Sonic Cinema

Sounds, Visions and Insights by Brian Skutle

Lethal Weapon 3

Grade : A- Year : 1992 Director : Richard Donner Running Time : 1hr 58min Genre : , ,
Movie review score

Does anyone remember that “Lethal Weapon 3” did a post-credits scene before it was cool? I never saw the film in theatres, but by the time it hit video back in ’93, my mother was in full-on Mel Gibson adoration mode, and we watched it a lot. One day, we let the film run through the credits, and to our surprise, the film had a little tease at the end that tied into the final scene of the movie, when Martin Riggs (Mel Gibson) and Roger Murtaugh (Danny Glover), with Murtaugh committed to 10 more years on the force, head out to the job, ready to go to another bomb in a building like the one they opened the film with. The tease is the punchline to that joke.

For a while, this was my favorite of the “Lethal Weapon” movies, but I look back now, and feel like my reasoning was by virtue of it being the first film in the series I had watched. It wasn’t just that, though, and I’m not gonna lie, it had a lot to do with the character of Lorna Cole, played by Rene Russo. She’s a Sargent working in Internal Affairs who is introduced to the series, and is the love interest of Riggs in this film, and Gibson and Russo have a natural chemistry with one another. (They worked with each other again on both the fourth “Weapon” film, as well as “Ransom.”) Lorna comes into view of Riggs and Roger when they inadvertently stumble on to a gun running ring orchestrated by a former cop, Jack Travis (Stuart Wilson), who is taking confiscated weapons and ammunition, including that which can go through bulletproof vests, and putting them back on the streets. The script, by Jeffrey Boam (who had also written the second film) and Robert Mark Kamen, follows a lot of the same blueprint of “Lethal Weapon 2,” but leaves far more heavily on the humor than its predecessors do. When Roger has a bomb under his toilet in “2,” it’s a funny situation played effortlessly for serious effect. Here, Riggs and Rog go look at a bomb in a building, but it’s played for laughs. Ultimately, this is where it really turned over into an action-comedy franchise (and that label has done well for the new series Fox debuted this season based on the franchise), and while it makes for fun entertainment, it really does skew how we look at the series in the long run.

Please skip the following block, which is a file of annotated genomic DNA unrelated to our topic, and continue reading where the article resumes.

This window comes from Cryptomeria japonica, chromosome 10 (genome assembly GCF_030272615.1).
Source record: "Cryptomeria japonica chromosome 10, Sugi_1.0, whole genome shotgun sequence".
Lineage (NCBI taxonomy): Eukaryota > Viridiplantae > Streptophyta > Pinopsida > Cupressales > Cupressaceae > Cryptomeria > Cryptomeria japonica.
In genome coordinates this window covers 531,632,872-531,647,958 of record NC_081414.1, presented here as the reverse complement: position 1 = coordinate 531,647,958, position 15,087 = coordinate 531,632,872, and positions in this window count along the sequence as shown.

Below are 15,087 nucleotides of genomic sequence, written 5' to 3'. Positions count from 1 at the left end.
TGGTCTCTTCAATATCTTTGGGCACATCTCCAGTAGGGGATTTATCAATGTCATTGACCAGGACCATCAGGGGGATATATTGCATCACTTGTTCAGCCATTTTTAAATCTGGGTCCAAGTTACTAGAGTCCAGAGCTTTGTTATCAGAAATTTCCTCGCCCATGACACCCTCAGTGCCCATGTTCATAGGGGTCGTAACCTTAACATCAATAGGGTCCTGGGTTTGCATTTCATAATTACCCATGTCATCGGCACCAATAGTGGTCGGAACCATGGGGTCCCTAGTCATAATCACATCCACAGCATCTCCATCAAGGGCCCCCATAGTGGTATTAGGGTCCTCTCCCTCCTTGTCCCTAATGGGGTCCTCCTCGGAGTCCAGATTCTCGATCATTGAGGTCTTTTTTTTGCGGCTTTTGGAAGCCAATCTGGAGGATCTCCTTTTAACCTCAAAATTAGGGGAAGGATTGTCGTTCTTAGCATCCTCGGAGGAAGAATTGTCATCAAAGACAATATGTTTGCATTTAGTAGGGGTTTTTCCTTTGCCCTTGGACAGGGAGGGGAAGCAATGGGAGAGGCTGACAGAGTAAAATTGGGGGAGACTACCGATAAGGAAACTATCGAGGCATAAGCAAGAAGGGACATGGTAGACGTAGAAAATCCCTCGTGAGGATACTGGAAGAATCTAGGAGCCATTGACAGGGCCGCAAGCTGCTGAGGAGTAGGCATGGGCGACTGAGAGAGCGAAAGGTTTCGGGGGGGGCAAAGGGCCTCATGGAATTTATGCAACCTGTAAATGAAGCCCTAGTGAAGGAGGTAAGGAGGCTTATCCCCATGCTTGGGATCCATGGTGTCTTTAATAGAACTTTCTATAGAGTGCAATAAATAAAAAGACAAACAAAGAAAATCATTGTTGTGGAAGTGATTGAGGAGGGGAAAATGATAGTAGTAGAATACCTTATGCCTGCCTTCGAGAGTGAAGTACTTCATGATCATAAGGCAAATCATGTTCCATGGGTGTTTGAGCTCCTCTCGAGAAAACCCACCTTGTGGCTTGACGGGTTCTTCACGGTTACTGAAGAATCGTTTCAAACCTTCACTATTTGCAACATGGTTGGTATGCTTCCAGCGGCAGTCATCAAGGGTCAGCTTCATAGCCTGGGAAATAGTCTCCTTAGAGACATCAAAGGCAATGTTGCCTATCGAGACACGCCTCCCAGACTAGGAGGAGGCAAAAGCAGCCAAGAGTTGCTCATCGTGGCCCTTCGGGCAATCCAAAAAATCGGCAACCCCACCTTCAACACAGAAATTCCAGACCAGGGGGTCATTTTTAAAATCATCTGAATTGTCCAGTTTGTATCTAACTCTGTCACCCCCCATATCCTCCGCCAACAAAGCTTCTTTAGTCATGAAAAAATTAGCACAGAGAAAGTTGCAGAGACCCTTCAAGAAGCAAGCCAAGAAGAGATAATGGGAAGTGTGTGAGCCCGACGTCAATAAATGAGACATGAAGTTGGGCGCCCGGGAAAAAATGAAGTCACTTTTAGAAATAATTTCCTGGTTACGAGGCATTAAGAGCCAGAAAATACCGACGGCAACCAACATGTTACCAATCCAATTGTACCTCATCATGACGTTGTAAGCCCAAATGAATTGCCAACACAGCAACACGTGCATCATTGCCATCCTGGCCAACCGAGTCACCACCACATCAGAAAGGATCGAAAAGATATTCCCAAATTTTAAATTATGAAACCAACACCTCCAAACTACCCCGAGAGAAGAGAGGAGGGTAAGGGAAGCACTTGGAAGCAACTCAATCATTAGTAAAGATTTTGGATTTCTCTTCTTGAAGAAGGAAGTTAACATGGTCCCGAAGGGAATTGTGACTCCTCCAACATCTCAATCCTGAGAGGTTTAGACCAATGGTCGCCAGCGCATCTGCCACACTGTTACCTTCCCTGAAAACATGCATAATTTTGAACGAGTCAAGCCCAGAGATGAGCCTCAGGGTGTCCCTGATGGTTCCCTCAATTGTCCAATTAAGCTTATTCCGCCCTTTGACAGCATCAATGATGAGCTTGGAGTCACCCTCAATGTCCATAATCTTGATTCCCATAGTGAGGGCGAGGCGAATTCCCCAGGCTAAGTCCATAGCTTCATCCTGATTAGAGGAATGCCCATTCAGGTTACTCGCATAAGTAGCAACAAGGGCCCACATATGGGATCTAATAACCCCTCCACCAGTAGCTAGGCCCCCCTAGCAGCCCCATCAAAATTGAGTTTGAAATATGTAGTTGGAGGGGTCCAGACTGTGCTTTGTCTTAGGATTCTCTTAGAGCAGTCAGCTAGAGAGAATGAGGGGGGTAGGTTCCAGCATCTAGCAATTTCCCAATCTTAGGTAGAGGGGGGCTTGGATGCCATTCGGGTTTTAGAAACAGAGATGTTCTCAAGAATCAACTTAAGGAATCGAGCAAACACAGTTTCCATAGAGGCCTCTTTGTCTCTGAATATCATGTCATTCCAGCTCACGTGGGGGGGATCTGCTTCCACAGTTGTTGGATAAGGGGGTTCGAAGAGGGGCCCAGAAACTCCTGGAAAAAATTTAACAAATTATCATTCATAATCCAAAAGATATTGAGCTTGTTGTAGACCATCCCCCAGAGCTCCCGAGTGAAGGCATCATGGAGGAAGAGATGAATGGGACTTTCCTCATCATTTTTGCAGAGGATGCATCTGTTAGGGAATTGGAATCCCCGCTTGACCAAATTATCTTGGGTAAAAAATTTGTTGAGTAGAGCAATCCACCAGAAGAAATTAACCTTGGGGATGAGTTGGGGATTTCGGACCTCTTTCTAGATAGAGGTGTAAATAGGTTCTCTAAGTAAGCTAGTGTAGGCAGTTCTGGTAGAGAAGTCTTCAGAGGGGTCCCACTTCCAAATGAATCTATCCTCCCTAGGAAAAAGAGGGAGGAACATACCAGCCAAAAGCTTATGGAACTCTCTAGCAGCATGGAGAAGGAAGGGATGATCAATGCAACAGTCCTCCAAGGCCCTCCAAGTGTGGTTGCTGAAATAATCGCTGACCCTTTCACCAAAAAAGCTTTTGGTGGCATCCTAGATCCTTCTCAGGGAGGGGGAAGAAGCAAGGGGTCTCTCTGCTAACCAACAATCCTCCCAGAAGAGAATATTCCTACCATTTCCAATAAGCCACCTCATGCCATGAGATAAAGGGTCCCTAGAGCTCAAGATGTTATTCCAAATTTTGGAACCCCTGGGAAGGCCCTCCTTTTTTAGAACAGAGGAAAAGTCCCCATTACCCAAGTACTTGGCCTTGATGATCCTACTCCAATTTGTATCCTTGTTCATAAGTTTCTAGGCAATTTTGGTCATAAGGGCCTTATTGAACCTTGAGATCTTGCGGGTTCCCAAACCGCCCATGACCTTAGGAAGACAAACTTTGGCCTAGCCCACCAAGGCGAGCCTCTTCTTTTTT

Rene Russo is the big addition to the film, which follows Rog’s last week before he is set to retire, and she elevates it greater than it really has any business being. In comparison to the previous two films, there really isn’t a comparison, as those two are legitimately great, by any standards. This would be just as entertaining if it wasn’t a third film in a series, but adding Russo to a cast of characters that includes Gibson, Glover and Joe Pesci (back as annoying con man Leo Getz) makes something about this film work better than it would otherwise. The villain of Jack Travis is easily forgettable after Gary Busey’s Joshua in the first film, and the South Africans in the second film, and the story about Rog retiring doesn’t really work, since you kind of figure he’ll change his mind at the end. Still, Richard Donner understands the chemistry of the main characters, and how they work best, and along with cinematographer Jan De Bont, comes up with some great action sequences that put them in thrilling danger that makes up for the predictable, and tired, nature of the story. The way the characters work off of one another and the action is what matters in this film, and Donner and co. deliver the goods like old pros.

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